It’s often a derogatory phrase to say that a film looks like a video game, though this is usually directed at a critic’s distaste for CGI graphics and their inability to emulate reality. However, I can’t really think of a film that actually looked like a video game; it isn’t as if the Super Mario Brothers movie was shot like the hallway scene from Oldboy, as the titular characters platformed their way through obstacles. In retrospect, it seems inevitable that a film would attempt this sort of stylistic choice, and the advent of the GoPro makes the first-person shooter the perfect genre to test out the translation of video game action into a cinematic format. Enter Hardcore Henry, an experimental film that takes its stab at this conceit by placing its audience in the role of the titular character.
You are Henry. You wake up with no memory and no voice as a woman claiming to be your wife attaches cybernetic limbs to where your original limbs used to be. As she orients you to your surroundings, a villainous crime lord with psychic powers abducts her so that he may build an army of similar cyborg warriors. With the help of a constantly respawning sidekick named Jimmy (District 9’s Sharlto Copley), you must fight through waves of Russian thugs to keep yourself alive and save your wife.
Narratively, the film has a lot of fun with its first-person perspective, addressing issues of identity and the nature of the shared theatrical experience by speaking to the audience directly. The plot is kept video game simple, but to pretty neat effect as the story elements converge in ways to turn what would normally be strange cinematic choices, like Jimmy’s seemingly endless supply of lives, into a comical experience that can only work if one accepts that this film runs on video game logic. Yet, in no way does it exhibit even the pretense of being a thoughtful meditation on the film medium (as the script’s unfortunate number of Neanderthalic homophobic jabs should indicate), nor does it need to be, as it doesn’t even try to make the first person shots seem continuous, constantly cutting in ways to make the action more intense.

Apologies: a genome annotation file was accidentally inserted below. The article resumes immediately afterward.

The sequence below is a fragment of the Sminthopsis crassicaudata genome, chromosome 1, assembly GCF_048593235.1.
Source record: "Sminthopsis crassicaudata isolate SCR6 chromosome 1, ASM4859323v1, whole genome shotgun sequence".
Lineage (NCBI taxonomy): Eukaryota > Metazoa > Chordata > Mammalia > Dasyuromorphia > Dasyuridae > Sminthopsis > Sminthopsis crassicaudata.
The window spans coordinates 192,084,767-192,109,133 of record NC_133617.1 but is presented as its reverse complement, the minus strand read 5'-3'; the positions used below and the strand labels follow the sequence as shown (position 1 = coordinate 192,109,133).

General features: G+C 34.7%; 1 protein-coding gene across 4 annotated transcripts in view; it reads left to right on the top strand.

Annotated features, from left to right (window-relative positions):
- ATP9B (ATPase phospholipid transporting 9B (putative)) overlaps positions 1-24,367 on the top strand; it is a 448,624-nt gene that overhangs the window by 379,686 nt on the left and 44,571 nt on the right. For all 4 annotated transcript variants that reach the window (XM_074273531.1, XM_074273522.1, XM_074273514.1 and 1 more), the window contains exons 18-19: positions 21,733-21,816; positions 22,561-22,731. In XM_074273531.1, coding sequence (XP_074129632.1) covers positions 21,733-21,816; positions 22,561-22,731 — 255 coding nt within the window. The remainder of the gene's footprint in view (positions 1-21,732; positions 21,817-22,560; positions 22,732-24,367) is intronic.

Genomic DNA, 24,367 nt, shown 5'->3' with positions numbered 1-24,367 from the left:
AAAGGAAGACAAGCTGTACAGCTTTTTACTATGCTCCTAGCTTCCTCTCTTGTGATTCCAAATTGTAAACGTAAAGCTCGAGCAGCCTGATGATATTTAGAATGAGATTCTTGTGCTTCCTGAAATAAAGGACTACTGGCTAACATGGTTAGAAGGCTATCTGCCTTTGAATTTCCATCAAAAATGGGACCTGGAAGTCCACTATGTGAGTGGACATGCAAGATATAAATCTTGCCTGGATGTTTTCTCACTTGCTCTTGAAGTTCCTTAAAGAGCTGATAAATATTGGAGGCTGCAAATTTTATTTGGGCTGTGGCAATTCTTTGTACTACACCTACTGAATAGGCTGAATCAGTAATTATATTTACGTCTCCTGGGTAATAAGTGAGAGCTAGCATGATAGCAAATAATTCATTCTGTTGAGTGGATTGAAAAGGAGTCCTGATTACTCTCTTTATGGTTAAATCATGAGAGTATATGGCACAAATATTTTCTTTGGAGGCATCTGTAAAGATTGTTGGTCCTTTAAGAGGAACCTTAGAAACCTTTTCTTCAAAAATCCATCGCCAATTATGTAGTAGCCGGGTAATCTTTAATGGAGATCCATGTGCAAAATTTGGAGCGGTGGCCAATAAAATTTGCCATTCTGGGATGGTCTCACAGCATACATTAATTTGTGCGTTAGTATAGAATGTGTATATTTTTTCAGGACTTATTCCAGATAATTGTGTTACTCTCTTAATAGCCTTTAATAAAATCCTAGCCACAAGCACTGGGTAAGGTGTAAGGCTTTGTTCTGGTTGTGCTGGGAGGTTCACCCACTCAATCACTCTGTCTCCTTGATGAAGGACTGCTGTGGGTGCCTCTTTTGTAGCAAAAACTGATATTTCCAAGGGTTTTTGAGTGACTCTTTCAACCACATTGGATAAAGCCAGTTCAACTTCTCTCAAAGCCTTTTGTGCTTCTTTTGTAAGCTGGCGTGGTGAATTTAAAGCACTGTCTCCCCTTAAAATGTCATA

That intensity, though, is both the film’s greatest strength and its greatest weakness, depending on who you are. There are some very fun and inventively violent action setpieces in this film, and some of the film’s best shots will remain lodged in my brain from how exhilaratingly fun they were. After all, that’s what you’re paying admission to see, and this film certainly delivers on that front. However, there were an equal number of shots that will likely distress those with weaker stomachs: not because of the blood and viscera, but because the camera shakes around just as much as a real person’s would in during a combative confrontation. This isn’t really an issue during the shooting sections of the film, but early on there are a lot of scenes with hand-to-hand combat and parkour acrobatics that were nauseating to experience in a darkened theater with no point of reference to give the eyes something solid to focus on.
Perhaps it’s best to think of Hardcore Henry as more of an experience than a movie, something akin to a theme park ride. Despite the motion sickness I felt after walking out of my screening, I can definitely recommend it for those who can take ninety minutes of intense camera movement, and even those on the fence should know that the worst of it is over by the halfway point. I doubt the experience will translate as well to the small screen, but if your gut’s temperament is anything like mine, it might be worth the wait. It’s an interesting experiment that is largely successful and a lot of fun, even if you have to deal with some gay jokes and some equally nauseating camerawork every once in a while to get to the good stuff.